According to NYU economist William Easterly in 2009, the MDGs were always biased against Africa, as success or failure were determined by a set of arbitrary choices that made MDG achievement less likely in Africa than in other regions of the world. For example, the aim of “zero hunger”, in the face of the intensification of climate change effects and food insecurity, proved a bridge too far.
The new Sustainable Development Goals (SDGs), which contain 17 goals with 169 targets and 232 specific indicators, also put Africa on the back foot. While ambitious, financing is paltry and well below the required investment. Already, 20% of all African countries do not raise enough in revenues to essential state functions, while in Sub-Saharan Africa that rate rises to 33%.
This is compounded by a global $2.5 trillion financing gap . The United Nations admits that the goal of poverty eradication isn’t close to being met, and projections suggest that over 23% of Sub-Saharan Africa’s projected 2030 population of 1.7 billion will be living in extreme poverty. In other words, of the 500 million people that will be living in extreme poverty by 2030, 479 million will be from sub-Saharan Africa.
The UN cannot be blamed for every calamity. States bear just as much responsibility. These include the colonial states of the past and the corrupt, mismanaged states which succeeded them. The UN has sounded warning after warning on a range of African humanitarian crises, with predictably poor responses from the international community. The UN began sounding the alarm in the Sahel region several years ago, asking for more than $2 billion to address food insecurity in the region. Only 60% of pledged funds were received in 2013.
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Humanitarian aid shortfalls have plagued UN responses in the region for years. Currently, southern Africa faces an immediate climate change-related emergency, with hunger and food insecurity in many countries at unprecedented levels. Drought, flooding, and economic shocks have left 45 million facing food shortages. In 2019, the World Food Programme (WFP) required almost $500 million to address food insecurity in southern Africa, but received just $205 million.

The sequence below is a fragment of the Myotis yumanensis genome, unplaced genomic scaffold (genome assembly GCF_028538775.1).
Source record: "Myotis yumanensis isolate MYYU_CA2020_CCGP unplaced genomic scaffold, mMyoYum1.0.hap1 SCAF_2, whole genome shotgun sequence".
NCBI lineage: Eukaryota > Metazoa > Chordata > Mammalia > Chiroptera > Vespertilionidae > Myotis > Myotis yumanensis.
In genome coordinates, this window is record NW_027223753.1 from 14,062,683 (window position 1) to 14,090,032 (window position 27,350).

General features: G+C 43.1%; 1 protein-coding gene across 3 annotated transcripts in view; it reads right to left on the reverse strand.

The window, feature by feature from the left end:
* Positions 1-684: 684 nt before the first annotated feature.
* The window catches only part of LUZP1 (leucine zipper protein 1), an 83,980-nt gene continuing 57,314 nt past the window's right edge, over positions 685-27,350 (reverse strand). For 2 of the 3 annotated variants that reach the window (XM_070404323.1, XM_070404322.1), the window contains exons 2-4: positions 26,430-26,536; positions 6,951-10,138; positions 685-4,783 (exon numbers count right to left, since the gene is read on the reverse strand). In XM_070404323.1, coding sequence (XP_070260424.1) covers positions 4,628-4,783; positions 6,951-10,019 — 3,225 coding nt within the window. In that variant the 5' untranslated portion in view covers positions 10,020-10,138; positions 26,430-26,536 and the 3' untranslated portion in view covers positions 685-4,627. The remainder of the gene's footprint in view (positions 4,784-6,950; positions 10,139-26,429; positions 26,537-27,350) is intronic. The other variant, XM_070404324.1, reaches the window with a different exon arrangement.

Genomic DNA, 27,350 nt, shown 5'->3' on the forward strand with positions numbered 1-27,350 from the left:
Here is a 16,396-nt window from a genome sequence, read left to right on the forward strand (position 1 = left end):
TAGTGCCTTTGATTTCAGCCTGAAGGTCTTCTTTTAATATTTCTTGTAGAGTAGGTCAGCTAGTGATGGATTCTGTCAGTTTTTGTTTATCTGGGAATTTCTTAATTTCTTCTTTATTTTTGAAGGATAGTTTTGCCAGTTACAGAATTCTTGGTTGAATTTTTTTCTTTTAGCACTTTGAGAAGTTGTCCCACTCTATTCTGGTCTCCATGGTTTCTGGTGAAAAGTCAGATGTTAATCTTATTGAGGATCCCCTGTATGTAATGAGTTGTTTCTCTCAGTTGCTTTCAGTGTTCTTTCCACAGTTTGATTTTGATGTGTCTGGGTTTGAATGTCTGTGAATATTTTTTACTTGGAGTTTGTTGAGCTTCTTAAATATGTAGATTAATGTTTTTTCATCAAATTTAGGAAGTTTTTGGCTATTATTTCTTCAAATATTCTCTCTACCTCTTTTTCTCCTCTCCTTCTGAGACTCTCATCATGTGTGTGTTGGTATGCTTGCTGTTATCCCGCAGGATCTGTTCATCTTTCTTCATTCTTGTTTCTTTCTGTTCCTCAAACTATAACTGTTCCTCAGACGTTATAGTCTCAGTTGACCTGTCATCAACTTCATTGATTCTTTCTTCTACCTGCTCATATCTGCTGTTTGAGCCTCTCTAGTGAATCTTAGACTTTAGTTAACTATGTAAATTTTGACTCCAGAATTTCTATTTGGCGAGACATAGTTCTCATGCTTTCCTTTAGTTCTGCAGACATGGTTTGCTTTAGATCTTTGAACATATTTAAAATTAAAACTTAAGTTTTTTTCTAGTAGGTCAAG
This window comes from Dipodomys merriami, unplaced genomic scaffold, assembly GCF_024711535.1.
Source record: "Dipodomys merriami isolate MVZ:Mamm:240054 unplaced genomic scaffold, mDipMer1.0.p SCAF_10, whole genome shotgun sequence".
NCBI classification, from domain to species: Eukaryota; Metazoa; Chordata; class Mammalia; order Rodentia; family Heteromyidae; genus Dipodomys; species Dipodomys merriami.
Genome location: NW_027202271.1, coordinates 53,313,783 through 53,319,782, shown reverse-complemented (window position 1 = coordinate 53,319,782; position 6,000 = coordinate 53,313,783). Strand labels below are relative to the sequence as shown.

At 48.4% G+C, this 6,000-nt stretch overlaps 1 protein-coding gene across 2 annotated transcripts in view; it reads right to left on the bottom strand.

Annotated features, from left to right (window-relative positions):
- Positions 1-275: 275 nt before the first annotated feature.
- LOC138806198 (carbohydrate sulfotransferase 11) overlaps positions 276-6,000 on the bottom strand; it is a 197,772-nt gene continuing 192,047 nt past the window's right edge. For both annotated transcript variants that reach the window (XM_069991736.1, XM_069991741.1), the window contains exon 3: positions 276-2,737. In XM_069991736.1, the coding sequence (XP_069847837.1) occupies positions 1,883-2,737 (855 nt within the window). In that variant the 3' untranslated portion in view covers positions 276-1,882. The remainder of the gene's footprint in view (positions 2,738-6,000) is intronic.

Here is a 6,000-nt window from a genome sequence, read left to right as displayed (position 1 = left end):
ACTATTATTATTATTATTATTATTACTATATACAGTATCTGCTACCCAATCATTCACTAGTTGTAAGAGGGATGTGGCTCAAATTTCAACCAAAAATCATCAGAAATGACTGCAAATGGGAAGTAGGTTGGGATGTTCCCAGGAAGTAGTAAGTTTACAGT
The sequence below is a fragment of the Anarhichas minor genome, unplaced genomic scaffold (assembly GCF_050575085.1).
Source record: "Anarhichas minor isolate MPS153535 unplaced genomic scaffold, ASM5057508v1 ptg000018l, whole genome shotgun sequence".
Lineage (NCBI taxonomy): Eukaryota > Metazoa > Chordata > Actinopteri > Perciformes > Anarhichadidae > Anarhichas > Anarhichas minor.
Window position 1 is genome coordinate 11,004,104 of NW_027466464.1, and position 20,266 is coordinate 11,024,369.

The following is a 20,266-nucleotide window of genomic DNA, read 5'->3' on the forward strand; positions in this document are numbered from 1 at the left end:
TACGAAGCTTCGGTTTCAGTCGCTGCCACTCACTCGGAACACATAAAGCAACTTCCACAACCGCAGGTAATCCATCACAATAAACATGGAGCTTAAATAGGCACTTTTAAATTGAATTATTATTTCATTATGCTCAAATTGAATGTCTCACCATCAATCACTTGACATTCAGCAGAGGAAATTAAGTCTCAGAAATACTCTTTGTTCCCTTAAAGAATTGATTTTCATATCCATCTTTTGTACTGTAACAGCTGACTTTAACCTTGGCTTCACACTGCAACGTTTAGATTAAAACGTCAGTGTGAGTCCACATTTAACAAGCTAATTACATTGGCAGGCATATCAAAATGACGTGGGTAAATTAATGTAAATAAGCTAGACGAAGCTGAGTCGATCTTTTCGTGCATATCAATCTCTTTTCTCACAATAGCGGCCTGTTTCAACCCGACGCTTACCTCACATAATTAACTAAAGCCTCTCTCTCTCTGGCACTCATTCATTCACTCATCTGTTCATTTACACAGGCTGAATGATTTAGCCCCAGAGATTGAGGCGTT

Africa-based organizations have come to play a more prominent role. These include the African Union (AU), the Southern African Development Community (SADC), and the Economic Community of West African States (ECOWAS). The African Union launched Agenda 2063, a “complementary” set of development goals for the continent. SADC has launched interventions in a number of countries including the DRC and Lesotho, with mixed results.
This is not to suggest that such initiatives are replacing the United Nations, rather providing a sense of continent-wide ownership of development and security challenges.
More importantly there are a broader range of development partners, including the recent trend of Chinese investment in infrastructure and resource extraction, without the added burdens of “strings” attached to financing.
India and Japan have opened up the Asia-Africa Growth Corridor, which is a competitor to China’s Belt and Road Initiative, and is more harmonized with the UN’s SDGs and Agenda 2063 of the African Union.
The next decade will be crucial in determining the UN’s future in Africa.
Competition has eroded some of its power and it no longer has a monopoly on technical expertise. To overcome its mistakes and atone for the past, institutional reforms are necessary, beginning with the Security Council, where Africa could have more sway. To save its long and fractious relationship with Africa, those reforms must start now.